No, I want something new today, but I’ve read all recommendations from Wepdiggy. Time to search for something new...time to check out the summaries.
And here’s where the crapshoot begins.
People look for books and stories based on a few key criteria:
- They’ve read the author before. Chances are, most everybody here is going to race over to read the newest ninjaVanish work because we saw how awesome Chuck and Sarah vs. the Bunker was.
- Word of mouth from a trusted author or friend. My hits got a real boost around Chapter 7 or 8 of Fatesfrom both a shout-out in Double Agent and another shout-out in Second Chance. Now I’m on the other side of the equation and paying that forward to other great authors.
- An intriguing premise/great summary. If you don’t have a fanbase yet, you have to lure readers in other ways. And no, driving around in an unmarked van and offering candy to strangers doesn’t end well**.
- Review count. “Holy frak! This has 200 reviews for 6 chapters! The author must be doing SOMETHING right, I must check this out!”***
A great summary helps. A great beginning helps more, but I’ll cover that at another time. Today is all about the summary. I’ll start with what doesn’t make a great summary:
1) “First fanfic. Be nice.”
Yeahhhhhh...those words are automatic “pass by” words for me. I know that all fanfic writers weren’t as bad as I was in my first fic, but those words just make me leery. They leave a bad impression of bad writing. It may not be true, but you’ve only got a few sentences to lure me into reading your work (less than three, typically). Don’t waste one on that. Other variations include, “WROTE THIS WHILE I WAS SOOOOOO DRUNK WOOOOO.”
2) Bad Grammar.
If you can’t even bother to put good grammar into your summary, your story is probably going to be riddled with it. Pass.
3) Misspelling a Character’s Name.
Oh. My. God. How am I going to believe you can write credible versions of the characters I love if you can’t even spell their freaking names right?****
I know that people write fanfiction because they’re having trouble with the show and the way things have gone. Trust me. You can read the first author’s note in Fates to see how Season Three brought that story around. You can rant about it in the author’s notes all you like, but please, please leave it out of your summary.
How to Write a Good Summary:
1) Tease. Don’t Tell.
Maximus can tell you that one of my absurd dreams is to be a promo monkey. I giggle like nothing else during some of the promos for the next week’s episode because the monkeys give just enough away to get you interested and all “WHAT IS GOING ON!” And then you have to wait.
Transfer this principle to writing your summary. Tell them a little bit about what’s going on, but don’t give the whole story away. There’s a fine line to be walked here, as if you’re too much of a tease, you might not draw readers in. But don’t just be like, “This happens and this happens and this happens.” Try to be a little mysterious, if you can.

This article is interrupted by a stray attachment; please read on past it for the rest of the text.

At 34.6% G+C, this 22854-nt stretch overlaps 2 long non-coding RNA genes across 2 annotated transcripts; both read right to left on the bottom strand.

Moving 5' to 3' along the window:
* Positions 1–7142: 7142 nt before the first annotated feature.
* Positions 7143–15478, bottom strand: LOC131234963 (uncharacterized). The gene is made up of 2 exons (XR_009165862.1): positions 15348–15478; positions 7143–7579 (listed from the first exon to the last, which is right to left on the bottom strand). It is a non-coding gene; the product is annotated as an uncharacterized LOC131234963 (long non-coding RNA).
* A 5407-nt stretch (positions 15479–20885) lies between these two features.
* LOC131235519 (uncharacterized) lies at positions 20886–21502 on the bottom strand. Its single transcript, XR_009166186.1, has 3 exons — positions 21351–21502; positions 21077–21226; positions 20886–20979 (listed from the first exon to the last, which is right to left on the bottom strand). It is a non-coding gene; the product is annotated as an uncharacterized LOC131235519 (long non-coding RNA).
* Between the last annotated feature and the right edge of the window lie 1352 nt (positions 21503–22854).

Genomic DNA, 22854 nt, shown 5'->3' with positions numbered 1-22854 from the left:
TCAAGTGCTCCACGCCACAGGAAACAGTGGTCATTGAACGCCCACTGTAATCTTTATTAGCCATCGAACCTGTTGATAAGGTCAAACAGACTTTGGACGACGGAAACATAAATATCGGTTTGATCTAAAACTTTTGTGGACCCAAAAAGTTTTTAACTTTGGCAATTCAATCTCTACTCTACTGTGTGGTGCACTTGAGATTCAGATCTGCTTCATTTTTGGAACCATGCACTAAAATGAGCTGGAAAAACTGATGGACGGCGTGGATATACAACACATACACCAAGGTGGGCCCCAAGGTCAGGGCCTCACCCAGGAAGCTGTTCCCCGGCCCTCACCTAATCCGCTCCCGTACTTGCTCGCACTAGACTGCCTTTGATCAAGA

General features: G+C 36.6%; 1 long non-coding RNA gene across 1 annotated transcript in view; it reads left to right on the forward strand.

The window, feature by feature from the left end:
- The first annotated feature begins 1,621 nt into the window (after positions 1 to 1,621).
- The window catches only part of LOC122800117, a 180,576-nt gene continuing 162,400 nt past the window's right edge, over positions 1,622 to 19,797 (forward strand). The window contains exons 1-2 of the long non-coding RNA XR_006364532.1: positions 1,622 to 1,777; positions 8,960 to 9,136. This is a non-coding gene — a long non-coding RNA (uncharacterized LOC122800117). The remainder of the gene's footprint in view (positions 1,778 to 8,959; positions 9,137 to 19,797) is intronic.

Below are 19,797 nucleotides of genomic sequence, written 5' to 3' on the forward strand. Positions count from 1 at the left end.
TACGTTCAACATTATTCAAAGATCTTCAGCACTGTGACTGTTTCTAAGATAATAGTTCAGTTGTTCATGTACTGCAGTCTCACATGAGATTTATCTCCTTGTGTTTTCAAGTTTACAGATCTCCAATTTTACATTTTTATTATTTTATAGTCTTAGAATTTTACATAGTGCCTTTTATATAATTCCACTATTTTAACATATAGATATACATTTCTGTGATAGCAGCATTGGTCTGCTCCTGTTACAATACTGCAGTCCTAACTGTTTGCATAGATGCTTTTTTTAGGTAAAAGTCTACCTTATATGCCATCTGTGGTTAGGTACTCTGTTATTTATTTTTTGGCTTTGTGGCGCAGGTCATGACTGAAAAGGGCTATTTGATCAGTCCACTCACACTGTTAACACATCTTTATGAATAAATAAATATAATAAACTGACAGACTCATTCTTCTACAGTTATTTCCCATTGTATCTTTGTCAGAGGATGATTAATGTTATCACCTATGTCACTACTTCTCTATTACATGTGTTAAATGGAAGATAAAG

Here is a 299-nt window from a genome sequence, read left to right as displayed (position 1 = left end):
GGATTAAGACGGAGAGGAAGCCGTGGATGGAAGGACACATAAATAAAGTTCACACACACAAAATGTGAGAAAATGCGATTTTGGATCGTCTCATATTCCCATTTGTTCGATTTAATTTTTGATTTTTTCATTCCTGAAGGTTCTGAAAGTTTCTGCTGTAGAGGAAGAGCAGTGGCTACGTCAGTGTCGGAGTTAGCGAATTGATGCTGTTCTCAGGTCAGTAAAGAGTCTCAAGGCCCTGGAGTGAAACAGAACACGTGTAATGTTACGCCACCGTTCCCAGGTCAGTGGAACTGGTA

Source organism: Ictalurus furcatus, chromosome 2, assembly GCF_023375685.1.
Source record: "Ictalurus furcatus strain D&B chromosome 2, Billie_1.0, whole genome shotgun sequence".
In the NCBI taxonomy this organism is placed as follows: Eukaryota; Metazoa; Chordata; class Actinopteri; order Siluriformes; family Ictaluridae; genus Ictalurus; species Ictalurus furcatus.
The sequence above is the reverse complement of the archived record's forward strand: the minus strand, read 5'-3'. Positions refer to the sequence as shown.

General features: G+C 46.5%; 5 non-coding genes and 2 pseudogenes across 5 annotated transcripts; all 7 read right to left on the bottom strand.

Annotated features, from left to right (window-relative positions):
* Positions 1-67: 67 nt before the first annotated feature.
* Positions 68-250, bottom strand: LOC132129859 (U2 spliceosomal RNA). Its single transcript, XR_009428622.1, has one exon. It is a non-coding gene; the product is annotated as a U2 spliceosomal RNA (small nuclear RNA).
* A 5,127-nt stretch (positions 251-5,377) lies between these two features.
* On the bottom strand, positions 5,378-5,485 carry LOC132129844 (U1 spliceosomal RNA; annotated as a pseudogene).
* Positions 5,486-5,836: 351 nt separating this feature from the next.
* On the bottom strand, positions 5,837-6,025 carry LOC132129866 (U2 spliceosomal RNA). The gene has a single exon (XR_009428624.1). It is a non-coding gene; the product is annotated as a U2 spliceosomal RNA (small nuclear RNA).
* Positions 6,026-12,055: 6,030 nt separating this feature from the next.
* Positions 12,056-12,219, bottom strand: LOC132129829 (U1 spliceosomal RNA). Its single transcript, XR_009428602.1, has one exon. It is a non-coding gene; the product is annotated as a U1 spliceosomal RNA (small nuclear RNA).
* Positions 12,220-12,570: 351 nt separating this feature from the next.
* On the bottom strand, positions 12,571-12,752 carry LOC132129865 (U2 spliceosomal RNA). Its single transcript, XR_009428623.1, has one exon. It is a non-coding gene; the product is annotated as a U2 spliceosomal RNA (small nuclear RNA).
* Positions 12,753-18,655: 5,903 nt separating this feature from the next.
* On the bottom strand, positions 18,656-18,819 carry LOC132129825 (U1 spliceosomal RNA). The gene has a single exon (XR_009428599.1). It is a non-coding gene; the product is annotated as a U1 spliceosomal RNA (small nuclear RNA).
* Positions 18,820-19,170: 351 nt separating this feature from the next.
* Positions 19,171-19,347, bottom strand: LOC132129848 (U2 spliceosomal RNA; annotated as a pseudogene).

Some good examples of this principle —
Costas TT – Chuck vs. the Other Super Spy
Instead of being kicked out of Stanford, Chuck was recruited by the CIA. Now, five years later, he and his team are legends in the Agency. There is something missing though. But one mission will bring someone new into his life, a gorgeous fellow agent...
quistie64 — Chuck vs. the Sound of Music
AU. Chuck, nerd extraordinaire, is a man with seven children and Sarah must protect them all from Fulcrum's evil designs. Warning: there will be singing.
KateMcK — A Common Spy ProblemThese were all grabbed from the first page of the Chuck archive on ff.net. See the common trend? All of these summaries give just a little backstory, and an objective of sorts. They say, “This is the universe” and “This is the conflict.” And each manages to do it in a unique and mysterious manner.
Chuck and Sarah slipped in the shower. Now they have to deal with exes, family, James Bond, a rock star, General Beckman and Casey, on top of the major shift in their relationship.
2) Be Memorable
Conversely, if you don’t want to do a “plot summary” like those above, a trick is to be memorable in some way. Some people do this very well with just a snippet of the story. For instance, one of my favorite one-shots is Broken Heydar’s Single Vacancy, Dual Occupancy, in which the summary reads, “And you know, you didn't have to join me in here! There were two coffins.” Another example of memorable, to me, is the sequel to quistie64's Ninja Librarian story, which makes a great joke about a rubber mallet and Morgan.
3) Even if it’s a sequel, give some kind of plot idea.
Don’t just write “Sequel to this story.” I’m getting loads of readers that are no longer starting with Fates(which makes me twitch, but that’s okay. That’s okay). No, instead, they’re skipping straight to To Resist Both Wind and Tide or Fortune Favors Fools. Attention spans these days being what they are, we devour what we discover first, and then move on from that. There’s no way to tell if what “we discover first” is the first story written anymore. Give all of your stories a fair shake. Any way you can draw new readers in, take it!
So those are just a few tips I’ve picked up from over ten years of reading fanfiction, and being really, really picky. If you have any other ideas or questions, please leave them in the comments. We’re all aspiring writers here, or we hang with aspiring writers. Let’s share and share alike!
And would anybody be interested in a “Good Beginnings” post?
* I’ll admit it: I strive to write better all the time because I reread everything I wrote...constantly.
** Not that I know what I’m talking about at all...
*** Please be a better reader than me and review the stories you like. Even if you don’t have anything more to say than, “Man, I really liked this.”
**** Only exception being Come Away with Me spelling Carina as “Karina.”